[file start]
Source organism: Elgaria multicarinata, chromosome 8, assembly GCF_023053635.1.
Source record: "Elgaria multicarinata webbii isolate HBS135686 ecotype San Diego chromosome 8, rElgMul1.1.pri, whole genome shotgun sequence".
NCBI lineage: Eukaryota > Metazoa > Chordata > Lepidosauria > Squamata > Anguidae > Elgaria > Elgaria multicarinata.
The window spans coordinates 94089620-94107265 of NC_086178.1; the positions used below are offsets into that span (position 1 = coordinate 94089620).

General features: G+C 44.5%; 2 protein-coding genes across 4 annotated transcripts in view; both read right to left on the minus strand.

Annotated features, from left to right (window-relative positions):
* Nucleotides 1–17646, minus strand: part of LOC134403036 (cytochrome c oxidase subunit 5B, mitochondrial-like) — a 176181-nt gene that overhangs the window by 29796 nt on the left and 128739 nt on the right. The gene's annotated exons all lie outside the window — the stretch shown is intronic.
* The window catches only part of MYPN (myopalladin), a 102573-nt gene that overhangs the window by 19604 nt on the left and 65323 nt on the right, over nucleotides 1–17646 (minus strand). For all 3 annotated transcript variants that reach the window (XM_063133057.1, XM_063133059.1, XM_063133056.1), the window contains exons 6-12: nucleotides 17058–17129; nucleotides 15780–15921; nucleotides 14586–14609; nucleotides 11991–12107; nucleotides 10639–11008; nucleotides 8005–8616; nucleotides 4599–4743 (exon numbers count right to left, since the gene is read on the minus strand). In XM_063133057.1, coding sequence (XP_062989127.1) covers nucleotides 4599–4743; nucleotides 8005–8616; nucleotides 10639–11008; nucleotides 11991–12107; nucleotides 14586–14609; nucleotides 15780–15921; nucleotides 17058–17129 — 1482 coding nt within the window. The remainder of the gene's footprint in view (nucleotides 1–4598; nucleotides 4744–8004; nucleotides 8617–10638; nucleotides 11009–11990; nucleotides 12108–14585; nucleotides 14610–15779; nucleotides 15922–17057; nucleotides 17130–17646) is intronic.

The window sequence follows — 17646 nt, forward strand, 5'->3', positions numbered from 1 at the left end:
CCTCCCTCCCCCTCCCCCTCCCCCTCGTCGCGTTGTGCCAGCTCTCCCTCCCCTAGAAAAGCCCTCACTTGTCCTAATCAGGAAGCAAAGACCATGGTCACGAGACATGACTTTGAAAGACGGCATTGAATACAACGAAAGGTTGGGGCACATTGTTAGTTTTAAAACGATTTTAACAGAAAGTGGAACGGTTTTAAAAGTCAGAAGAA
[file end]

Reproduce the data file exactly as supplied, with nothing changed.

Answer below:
Source organism: Elgaria multicarinata, chromosome 8, assembly GCF_023053635.1.
Source record: "Elgaria multicarinata webbii isolate HBS135686 ecotype San Diego chromosome 8, rElgMul1.1.pri, whole genome shotgun sequence".
NCBI lineage: Eukaryota > Metazoa > Chordata > Lepidosauria > Squamata > Anguidae > Elgaria > Elgaria multicarinata.
The window spans coordinates 94089620-94107265 of NC_086178.1; the positions used below are offsets into that span (position 1 = coordinate 94089620).

General features: G+C 44.5%; 2 protein-coding genes across 4 annotated transcripts in view; both read right to left on the minus strand.

Annotated features, from left to right (window-relative positions):
* Nucleotides 1–17646, minus strand: part of LOC134403036 (cytochrome c oxidase subunit 5B, mitochondrial-like) — a 176181-nt gene that overhangs the window by 29796 nt on the left and 128739 nt on the right. The gene's annotated exons all lie outside the window — the stretch shown is intronic.
* The window catches only part of MYPN (myopalladin), a 102573-nt gene that overhangs the window by 19604 nt on the left and 65323 nt on the right, over nucleotides 1–17646 (minus strand). For all 3 annotated transcript variants that reach the window (XM_063133057.1, XM_063133059.1, XM_063133056.1), the window contains exons 6-12: nucleotides 17058–17129; nucleotides 15780–15921; nucleotides 14586–14609; nucleotides 11991–12107; nucleotides 10639–11008; nucleotides 8005–8616; nucleotides 4599–4743 (exon numbers count right to left, since the gene is read on the minus strand). In XM_063133057.1, coding sequence (XP_062989127.1) covers nucleotides 4599–4743; nucleotides 8005–8616; nucleotides 10639–11008; nucleotides 11991–12107; nucleotides 14586–14609; nucleotides 15780–15921; nucleotides 17058–17129 — 1482 coding nt within the window. The remainder of the gene's footprint in view (nucleotides 1–4598; nucleotides 4744–8004; nucleotides 8617–10638; nucleotides 11009–11990; nucleotides 12108–14585; nucleotides 14610–15779; nucleotides 15922–17057; nucleotides 17130–17646) is intronic.

The window sequence follows — 17646 nt, forward strand, 5'->3', positions numbered from 1 at the left end:
CCTCCCTCCCCCTCCCCCTCCCCCTCGTCGCGTTGTGCCAGCTCTCCCTCCCCTAGAAAAGCCCTCACTTGTCCTAATCAGGAAGCAAAGACCATGGTCACGAGACATGACTTTGAAAGACGGCATTGAATACAACGAAAGGTTGGGGCACATTGTTAGTTTTAAAACGATTTTAACAGAAAGTGGAACGGTTTTAAAAGTCAGAAGAA